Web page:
If the much-repeated Taft paradigm is any indicator, therefore, Christie’s decision to have lap-band surgery constitutes yet another iteration of the pop-psychology story: Americans’ pronounced distaste for fleshy politicians has claimed an additional victim, and Christie has bowed to our prejudices in order to advance his career. That theory, though, has some major holes.
For one thing, voters have demonstrated no hesitance to elevate the plump to city halls and governors’ mansions. Several years ago, blogger Nate Silver determined the approximate fitness of the nation’s governors (in response, naturally, to those anti-Christie TV spots during the 2009 contest). Several portly officeholders filled out their ranks, and a few more have won state-level races since then. Heftiness can be a handicap in political life, the list suggests, but not a debilitating one. One need only consider Boston’s beloved Mayor Tom Menino to confirm that stocky candidates can excel in city politics as well.
Moreover, a recent University of Missouri study has found that politicians may actually benefit from being overweight, being seen as “more reliable, honest, dependable and inspiring” than their trimmer counterparts. To this point in his career, Christie has worn his bulk like a suit of armor, insulating himself from the omnipresent phoniness that seems to coat other seekers of power. The word most often used to describe him is “authentic,” and that authenticity is typically associated directly with his appearance. In a 2011 New York Times profile, Matt Bai makes the astute, if plainly self-evident, point that Christie’s favored public portrayal is that of “the proverbial bull in the china shop, the ungainly, somewhat boorish guy who lacks the artifice to keep from saying whatever obvious truth pops into his head.” He is a candidate who actually looks like America. How, we are invited to ask, could an ounce of guile inhabit this brassy, vulgar colossus?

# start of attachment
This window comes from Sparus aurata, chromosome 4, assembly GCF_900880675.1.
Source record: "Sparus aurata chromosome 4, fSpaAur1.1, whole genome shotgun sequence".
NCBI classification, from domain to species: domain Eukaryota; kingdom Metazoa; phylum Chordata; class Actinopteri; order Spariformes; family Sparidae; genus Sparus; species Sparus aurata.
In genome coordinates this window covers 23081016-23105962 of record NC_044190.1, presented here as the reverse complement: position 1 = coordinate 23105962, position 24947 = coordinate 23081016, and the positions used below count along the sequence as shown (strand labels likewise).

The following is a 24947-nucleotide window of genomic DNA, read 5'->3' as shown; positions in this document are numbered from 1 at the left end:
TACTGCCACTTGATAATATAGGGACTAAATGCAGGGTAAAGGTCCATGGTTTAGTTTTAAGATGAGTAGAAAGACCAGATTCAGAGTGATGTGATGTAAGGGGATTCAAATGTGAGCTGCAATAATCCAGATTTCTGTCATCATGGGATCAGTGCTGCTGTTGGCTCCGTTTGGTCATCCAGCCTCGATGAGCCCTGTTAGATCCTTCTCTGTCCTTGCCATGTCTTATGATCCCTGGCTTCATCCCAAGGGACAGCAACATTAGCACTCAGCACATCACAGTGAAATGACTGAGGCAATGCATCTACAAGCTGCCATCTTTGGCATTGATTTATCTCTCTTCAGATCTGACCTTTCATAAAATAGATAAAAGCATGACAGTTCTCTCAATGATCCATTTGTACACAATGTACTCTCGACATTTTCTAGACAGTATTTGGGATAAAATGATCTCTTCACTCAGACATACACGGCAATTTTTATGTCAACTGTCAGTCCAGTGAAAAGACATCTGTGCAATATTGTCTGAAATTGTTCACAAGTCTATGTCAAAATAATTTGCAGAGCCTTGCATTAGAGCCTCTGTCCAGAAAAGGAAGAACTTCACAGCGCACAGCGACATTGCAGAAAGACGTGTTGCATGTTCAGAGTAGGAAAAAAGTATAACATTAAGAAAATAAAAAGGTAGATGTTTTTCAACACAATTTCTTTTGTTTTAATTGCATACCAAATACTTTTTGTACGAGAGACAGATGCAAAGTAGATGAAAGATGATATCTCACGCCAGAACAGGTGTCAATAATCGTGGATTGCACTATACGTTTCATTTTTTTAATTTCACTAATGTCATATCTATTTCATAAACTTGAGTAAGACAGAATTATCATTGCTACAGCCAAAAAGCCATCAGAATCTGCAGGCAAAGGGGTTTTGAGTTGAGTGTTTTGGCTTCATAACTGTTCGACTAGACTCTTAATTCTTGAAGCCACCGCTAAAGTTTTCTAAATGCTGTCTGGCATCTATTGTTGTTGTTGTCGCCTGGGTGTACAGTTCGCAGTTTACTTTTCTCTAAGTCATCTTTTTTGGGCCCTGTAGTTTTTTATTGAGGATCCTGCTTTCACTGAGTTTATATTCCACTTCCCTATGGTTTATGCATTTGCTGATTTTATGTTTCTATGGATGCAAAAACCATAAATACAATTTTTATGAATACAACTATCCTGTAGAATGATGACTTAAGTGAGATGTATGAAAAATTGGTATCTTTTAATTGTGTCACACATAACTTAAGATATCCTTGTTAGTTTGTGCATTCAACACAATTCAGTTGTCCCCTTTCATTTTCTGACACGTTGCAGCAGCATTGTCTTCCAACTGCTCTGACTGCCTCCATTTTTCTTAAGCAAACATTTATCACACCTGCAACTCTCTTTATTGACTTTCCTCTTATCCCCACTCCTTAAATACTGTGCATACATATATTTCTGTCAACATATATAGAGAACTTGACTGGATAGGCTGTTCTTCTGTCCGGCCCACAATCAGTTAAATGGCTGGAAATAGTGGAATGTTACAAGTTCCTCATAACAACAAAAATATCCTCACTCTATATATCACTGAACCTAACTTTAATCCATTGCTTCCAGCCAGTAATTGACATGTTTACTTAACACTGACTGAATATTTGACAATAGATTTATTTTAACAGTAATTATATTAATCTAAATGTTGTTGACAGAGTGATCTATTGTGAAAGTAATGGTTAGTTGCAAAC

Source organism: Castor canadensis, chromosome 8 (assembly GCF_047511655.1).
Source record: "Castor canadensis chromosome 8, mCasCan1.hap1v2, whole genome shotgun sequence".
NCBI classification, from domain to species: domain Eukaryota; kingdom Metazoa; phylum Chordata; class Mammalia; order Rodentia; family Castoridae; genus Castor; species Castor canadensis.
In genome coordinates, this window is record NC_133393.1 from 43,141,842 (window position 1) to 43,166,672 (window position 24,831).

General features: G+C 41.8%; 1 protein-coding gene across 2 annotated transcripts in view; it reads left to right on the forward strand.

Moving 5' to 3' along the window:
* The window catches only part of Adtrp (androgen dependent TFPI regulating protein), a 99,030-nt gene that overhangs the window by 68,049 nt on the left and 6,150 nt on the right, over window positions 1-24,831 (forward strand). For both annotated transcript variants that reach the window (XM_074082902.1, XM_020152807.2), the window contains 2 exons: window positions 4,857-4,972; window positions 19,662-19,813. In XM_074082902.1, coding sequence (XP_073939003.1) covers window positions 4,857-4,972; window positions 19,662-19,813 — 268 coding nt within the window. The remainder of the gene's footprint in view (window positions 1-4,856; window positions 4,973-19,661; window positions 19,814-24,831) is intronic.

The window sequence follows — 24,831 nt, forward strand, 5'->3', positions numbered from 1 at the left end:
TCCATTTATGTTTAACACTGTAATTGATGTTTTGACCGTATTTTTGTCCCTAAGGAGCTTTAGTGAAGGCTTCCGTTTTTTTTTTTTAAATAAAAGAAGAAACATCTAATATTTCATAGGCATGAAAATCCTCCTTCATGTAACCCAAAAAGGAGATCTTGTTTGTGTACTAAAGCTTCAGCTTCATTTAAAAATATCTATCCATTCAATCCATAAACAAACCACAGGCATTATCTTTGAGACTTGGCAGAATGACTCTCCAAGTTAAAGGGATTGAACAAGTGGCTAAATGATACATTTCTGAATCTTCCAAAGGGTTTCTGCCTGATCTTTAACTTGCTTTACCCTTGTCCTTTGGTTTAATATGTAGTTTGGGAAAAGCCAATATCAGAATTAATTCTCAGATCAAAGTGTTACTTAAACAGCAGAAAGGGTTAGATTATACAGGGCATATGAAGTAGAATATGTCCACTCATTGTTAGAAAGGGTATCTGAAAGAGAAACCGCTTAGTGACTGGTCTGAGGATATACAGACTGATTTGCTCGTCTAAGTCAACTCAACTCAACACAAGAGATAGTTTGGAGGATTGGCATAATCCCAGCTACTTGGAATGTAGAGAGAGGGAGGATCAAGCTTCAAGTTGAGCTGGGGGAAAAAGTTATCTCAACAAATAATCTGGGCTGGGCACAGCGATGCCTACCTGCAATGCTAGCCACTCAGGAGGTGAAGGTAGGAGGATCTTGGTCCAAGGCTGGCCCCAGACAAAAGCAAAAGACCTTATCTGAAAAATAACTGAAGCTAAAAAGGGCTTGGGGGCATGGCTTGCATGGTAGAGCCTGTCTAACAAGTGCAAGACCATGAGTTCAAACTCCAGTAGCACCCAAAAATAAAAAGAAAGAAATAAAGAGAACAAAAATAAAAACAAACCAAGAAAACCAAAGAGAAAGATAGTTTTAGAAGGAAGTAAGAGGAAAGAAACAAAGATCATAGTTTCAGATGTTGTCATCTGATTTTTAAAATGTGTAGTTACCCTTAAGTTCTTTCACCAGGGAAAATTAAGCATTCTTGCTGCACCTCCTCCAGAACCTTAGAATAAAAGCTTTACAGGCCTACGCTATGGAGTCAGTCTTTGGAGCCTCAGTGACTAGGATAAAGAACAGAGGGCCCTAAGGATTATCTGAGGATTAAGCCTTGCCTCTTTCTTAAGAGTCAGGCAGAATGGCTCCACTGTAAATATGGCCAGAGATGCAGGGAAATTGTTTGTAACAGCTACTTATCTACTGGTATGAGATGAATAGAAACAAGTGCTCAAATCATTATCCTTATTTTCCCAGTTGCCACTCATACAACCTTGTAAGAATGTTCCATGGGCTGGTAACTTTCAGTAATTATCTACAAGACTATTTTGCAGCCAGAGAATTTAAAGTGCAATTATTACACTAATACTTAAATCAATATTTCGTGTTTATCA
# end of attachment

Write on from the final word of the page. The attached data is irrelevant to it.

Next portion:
The question, at last, invalidates the horse-race story. Chris Christie will soon be thin, or at least a great deal thinner than he is now. He will also probably run for president in 2016, but the second point need not have anything to do with the first. As the pounds melt from his body, he will forfeit some of his realness (“reality,” in our present era, connotes imperfection—see, for instance, Dove’s “Real Beauty” campaign), and become merely another ruthless Tri-Stater in a suit, a Jersey Rahm Emanuel.
When asked why he was willing to undergo surgery, Christie gave a fairly anodyne response about his health. “For me,” he said, “this is about turning 50 and looking at my children and wanting to be there for them.” This is what you would expect to hear from someone calculating how to hide his political motives, but it is also what you would expect to hear from a genuine person. There is no better reason for Christie to lose weight than to stay alive. If his answer is true, and he is forthrightly prioritizing his life and family over the coming presidential race, then he may be as authentic as he and his supporters claim. But now he must shed the symbol of his authenticity to prove it.